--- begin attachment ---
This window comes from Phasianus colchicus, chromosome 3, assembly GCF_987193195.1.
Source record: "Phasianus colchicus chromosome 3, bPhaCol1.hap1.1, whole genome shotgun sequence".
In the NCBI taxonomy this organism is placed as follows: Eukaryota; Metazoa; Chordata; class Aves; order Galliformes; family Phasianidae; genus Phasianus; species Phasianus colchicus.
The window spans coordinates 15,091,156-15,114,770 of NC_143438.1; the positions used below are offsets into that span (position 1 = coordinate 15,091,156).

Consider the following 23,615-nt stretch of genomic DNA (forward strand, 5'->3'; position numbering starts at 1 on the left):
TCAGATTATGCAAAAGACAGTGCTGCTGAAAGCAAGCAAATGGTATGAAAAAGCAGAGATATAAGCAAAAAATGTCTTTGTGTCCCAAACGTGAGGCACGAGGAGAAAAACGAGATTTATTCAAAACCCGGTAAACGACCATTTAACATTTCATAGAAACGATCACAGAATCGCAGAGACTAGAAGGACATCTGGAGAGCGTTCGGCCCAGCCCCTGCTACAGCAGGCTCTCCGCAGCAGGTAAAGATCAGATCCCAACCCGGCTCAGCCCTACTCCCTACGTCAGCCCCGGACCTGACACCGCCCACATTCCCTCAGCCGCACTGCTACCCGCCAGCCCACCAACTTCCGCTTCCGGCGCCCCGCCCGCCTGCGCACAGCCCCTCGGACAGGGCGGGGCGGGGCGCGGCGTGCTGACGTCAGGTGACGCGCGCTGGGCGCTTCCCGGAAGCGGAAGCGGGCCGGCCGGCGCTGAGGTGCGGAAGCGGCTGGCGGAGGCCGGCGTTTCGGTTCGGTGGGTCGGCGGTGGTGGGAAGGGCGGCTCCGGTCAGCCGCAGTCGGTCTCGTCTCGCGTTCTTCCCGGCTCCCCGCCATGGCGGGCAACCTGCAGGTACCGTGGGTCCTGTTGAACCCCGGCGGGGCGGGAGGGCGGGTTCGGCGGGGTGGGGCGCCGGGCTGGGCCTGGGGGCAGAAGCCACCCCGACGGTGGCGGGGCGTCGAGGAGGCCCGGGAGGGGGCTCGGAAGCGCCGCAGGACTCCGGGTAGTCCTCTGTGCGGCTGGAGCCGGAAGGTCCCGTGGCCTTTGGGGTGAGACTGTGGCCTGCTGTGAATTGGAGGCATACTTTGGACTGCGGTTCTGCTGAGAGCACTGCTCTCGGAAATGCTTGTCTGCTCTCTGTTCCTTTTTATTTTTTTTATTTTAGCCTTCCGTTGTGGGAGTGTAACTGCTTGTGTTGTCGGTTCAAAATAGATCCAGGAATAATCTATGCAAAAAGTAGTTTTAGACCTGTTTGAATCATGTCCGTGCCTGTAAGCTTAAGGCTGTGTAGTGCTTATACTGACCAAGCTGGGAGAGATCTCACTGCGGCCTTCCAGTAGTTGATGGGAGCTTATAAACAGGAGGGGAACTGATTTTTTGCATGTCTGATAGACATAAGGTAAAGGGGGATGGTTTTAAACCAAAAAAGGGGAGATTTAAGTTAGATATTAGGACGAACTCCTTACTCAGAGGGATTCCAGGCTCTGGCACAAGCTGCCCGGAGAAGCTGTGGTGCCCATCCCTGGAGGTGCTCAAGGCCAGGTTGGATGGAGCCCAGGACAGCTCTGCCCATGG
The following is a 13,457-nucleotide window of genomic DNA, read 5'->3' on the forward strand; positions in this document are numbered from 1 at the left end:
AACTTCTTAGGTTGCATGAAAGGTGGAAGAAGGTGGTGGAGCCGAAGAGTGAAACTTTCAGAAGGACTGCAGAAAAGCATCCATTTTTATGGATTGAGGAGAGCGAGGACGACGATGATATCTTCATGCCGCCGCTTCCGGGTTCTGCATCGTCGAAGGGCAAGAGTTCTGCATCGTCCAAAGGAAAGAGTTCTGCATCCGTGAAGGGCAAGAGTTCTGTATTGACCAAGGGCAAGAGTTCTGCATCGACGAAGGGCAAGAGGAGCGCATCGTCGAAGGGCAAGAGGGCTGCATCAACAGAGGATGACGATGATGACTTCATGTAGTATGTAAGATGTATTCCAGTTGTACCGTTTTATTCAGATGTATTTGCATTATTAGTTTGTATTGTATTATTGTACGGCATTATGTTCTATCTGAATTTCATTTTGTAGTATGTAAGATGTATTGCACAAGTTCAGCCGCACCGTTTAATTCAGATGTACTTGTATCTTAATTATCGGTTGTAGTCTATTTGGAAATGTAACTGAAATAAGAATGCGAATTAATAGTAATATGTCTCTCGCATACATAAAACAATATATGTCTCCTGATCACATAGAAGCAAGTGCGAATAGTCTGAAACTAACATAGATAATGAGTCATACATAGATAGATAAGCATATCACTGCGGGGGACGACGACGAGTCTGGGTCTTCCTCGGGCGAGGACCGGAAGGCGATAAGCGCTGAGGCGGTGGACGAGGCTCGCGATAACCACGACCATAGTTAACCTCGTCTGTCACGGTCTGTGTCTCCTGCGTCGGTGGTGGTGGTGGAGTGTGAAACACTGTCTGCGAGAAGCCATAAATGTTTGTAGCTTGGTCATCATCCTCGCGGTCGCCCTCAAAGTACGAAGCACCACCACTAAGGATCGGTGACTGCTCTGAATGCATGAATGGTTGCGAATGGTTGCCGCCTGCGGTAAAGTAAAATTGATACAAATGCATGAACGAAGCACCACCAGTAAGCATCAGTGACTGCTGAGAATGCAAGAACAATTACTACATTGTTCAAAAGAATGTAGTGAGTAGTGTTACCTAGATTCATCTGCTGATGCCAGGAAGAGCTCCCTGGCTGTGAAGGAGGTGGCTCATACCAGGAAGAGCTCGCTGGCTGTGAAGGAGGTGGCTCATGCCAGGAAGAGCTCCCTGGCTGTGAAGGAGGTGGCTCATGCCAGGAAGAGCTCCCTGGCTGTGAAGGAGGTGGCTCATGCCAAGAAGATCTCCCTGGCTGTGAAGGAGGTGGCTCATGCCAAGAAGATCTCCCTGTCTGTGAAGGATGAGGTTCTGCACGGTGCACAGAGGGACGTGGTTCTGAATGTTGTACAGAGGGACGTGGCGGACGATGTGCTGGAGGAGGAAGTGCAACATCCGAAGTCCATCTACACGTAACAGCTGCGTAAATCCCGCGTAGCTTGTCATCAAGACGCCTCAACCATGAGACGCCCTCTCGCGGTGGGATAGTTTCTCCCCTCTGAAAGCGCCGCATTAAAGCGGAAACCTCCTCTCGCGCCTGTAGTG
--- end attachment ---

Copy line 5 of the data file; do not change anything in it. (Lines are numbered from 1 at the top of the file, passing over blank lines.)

Consider the following 23,615-nt stretch of genomic DNA (forward strand, 5'->3'; position numbering starts at 1 on the left):